Making the Grades
Bob Jones (Michael Keaton) is a promotions manager who is faced with a situation that will force him to look at his life and rethink the relationships he has made. His wife Gail (Nicole Kidman) is pregnant, and that's great... until Bob is told that he has cancer and will die in four months. At this point, (and that's where the movie starts) Bob decides that he is going to videotape himself, allowing him to leave hours of father training for his child after he is gone.
However, Bob's videotape is not the real point of My Life. The real message comes from the way Bob changes and tries to set things in order before his death, especially between himself and his parents. He was not abused as a child, but merely felt ignored as his father left early each morning to go and gather junk. Bob could never face the fact he was the son (and brother) of junk collectors, and always felt his father owed him a better life. He even went so far as changing his name to hide his ethnic origins.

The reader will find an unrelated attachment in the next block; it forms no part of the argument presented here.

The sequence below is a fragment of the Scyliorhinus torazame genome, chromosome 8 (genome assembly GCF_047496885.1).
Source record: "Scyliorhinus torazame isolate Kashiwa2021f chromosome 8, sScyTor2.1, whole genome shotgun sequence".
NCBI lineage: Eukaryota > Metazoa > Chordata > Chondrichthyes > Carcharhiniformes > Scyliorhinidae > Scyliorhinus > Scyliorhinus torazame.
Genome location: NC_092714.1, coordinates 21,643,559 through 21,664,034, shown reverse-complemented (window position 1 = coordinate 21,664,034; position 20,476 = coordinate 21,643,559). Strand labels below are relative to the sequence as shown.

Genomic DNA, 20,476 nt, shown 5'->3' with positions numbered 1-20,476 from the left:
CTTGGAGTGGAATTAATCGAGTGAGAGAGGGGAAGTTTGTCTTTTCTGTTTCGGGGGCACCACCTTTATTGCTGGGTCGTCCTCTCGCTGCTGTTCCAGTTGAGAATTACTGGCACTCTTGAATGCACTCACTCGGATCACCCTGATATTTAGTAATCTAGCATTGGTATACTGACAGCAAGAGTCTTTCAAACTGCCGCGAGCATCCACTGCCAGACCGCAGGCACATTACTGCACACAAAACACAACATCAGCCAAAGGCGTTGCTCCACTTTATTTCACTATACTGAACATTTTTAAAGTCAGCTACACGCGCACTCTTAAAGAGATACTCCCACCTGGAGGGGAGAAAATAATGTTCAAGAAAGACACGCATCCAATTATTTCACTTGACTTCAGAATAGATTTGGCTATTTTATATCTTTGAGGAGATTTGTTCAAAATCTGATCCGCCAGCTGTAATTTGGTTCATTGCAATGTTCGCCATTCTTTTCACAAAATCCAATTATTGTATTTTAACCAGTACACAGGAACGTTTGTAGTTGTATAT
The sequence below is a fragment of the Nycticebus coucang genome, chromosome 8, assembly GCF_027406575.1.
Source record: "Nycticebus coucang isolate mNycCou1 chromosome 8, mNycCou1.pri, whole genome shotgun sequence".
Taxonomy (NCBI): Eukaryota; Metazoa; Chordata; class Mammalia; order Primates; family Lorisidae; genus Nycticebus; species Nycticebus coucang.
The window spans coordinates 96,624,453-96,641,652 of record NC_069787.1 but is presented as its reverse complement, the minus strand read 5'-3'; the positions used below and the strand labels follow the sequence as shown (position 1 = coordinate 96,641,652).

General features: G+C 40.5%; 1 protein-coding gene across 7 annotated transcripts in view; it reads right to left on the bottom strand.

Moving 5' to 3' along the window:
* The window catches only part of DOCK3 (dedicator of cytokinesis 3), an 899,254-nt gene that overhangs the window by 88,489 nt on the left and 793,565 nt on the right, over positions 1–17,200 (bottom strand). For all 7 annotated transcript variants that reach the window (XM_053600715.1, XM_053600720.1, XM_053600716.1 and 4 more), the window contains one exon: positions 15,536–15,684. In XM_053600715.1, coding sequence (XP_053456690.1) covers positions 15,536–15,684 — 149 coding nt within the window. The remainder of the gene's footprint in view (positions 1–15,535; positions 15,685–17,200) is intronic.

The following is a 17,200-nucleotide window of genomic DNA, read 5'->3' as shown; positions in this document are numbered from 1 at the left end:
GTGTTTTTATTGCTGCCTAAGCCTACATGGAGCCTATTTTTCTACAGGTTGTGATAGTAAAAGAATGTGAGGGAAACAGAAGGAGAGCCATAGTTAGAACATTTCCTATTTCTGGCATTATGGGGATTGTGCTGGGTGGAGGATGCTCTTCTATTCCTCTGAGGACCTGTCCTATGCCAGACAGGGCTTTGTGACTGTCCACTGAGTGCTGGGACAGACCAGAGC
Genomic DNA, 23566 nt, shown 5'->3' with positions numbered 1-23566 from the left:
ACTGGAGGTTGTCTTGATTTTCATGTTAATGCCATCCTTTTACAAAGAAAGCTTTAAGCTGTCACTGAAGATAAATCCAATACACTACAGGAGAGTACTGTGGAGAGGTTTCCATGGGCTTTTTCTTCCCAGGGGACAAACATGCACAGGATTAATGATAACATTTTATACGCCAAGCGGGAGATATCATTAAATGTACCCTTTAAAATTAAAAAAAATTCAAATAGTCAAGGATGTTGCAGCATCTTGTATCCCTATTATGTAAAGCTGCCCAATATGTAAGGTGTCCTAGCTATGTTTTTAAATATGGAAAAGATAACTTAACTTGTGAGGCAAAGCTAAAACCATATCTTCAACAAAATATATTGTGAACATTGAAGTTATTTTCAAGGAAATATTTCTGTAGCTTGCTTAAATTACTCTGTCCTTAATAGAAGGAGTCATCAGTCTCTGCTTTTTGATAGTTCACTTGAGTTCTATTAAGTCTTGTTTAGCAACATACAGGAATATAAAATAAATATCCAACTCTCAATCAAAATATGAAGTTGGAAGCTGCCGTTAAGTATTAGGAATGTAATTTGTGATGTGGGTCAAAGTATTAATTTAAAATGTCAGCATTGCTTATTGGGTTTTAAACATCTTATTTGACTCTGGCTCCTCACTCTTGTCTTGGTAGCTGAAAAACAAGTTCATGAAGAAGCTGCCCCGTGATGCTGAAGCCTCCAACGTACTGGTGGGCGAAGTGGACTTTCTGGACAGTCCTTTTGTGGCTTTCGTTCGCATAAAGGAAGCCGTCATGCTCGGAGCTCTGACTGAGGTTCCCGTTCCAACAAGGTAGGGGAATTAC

The main concern with My Life is the language. It contains the most popular of sexual expletives in an otherwise tame labour room scene, and a few other unnecessary choice words in the rest of the script.
My Life is full of humour, love, and cliches. But what really makes this movie work is that these people seem ordinary. They have the same concerns most people would have in this situation, allowing viewers to more easily relate to the characters. Best of all, the film drives the viewer to want to change for the better. Don't be surprised if you laugh as hard as you cry. My Life is funny, warm, and thoughtful... just the way life should be.